David Tubb's AR-15 Flatwire Magazine Spring

by
posted on November 17, 2015
tubb-flat-spring.jpg

When it comes to magazine maintenance, there are two primary schools of thought. One is that magazines are a fungible commodity, and should be replaced when they start showing signs of wear. The second school of thought hates to let go of a good piece of kit, especially when replacement springs are nearly an order of magnitude cheaper than a new magazine.

David Tubb's AR-15 Flatwire Magazine Spring offers full 30-round capacity function with positive pre-load against the follower. While these are pricier than bulk replacement springs, the 17-7 stainless construction is designed to offer superior wear, and passes the U.S. Military's 96-hour saltwater bath test. 

The company claims that not only will the flatwire spring allow full loading of 30 rounds in magazines so designed, but in most magazines the spring will allow loading beyond 30 rounds. The flat nature of the spring allows it to lay flatter in the magazine body, offering up to 32 rounds in a standard magazine.

MSRP: $13.95.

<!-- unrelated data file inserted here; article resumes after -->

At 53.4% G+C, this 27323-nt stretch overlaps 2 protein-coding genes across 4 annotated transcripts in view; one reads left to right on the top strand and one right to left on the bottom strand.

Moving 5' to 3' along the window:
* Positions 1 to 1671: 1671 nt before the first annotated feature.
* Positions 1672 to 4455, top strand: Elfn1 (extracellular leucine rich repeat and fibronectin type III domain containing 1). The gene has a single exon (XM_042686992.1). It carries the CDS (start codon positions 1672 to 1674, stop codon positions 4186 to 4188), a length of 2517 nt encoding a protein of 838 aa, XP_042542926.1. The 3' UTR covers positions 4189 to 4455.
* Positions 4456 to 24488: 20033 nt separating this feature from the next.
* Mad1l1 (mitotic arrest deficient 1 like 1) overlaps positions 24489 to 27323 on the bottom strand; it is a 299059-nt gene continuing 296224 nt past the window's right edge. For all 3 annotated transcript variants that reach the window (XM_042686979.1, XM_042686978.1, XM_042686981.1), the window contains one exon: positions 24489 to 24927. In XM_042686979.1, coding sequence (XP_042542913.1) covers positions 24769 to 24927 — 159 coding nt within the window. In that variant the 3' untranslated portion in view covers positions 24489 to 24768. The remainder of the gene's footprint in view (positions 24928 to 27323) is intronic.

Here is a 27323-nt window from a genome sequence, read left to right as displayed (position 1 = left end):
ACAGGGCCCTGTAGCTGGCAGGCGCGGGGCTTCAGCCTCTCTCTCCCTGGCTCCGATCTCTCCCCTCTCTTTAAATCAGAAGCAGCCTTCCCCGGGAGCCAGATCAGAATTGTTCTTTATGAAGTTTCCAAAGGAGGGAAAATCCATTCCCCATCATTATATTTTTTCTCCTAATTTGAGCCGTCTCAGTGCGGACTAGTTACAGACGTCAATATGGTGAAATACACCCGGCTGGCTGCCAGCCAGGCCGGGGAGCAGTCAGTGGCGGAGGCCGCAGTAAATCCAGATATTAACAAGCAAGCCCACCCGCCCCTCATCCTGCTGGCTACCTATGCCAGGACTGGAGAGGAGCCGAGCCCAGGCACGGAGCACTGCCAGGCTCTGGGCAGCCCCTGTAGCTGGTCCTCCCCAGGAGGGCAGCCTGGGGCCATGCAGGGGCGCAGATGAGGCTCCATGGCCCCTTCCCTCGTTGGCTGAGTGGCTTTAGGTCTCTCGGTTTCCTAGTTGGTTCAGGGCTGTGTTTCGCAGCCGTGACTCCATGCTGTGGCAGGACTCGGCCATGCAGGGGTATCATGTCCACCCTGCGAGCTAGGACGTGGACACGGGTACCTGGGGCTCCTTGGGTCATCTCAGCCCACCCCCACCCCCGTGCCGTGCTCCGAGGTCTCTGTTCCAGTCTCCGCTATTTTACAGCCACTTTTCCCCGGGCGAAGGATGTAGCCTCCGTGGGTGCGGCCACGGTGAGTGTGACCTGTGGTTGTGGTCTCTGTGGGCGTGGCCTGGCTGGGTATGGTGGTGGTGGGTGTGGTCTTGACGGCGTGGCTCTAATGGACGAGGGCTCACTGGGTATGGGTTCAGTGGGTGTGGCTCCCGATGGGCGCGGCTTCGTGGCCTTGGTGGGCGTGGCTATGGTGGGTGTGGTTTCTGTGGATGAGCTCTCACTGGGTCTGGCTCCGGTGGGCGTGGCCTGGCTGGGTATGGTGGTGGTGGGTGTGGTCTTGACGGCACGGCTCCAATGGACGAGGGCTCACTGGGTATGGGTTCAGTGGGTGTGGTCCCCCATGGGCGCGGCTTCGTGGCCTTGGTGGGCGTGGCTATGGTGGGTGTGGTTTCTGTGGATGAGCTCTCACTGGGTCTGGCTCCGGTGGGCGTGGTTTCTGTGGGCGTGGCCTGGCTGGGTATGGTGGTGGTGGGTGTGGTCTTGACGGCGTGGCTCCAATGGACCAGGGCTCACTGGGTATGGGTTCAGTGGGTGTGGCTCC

Latest

BallistiClean 00 Buck
BallistiClean 00 Buck

BallistiClean 00 Buck Review

There’s less training conducted with the defensive shotgun than with any other defensive firearm. This is partly because shotguns recoil the hardest, and recoil is not something shooters typically enjoy. It’s also partly because shotguns—at least compared with handguns and carbines—are a bit expensive to shoot, especially if you’re training with 00 buckshot.

First Look: Anderson A4 Series with Picatinny Rails

Classically styled rifles, carbines and large-format pistols from one of America's most-popular AR builders.

Fightin' Iron: Those German Semi-Automatic Pistols

There are gun collectors who admire the craftsmanship and ingenuity of arms from other countries.

Are Double Stack 1911s Making A Comeback?

All that is old is new again, as the double- stack 1911 becomes the new hotness.

Wiley X Quietly Celebrating 35 Years In Business

What started out in a basement is now a global enterprise.

First Look: Hornady Subsonic 7.6x39mm Ammo

All the thump of 7.62x39mm, without all the noise.

Interests



Get the best of Shooting Illustrated delivered to your inbox.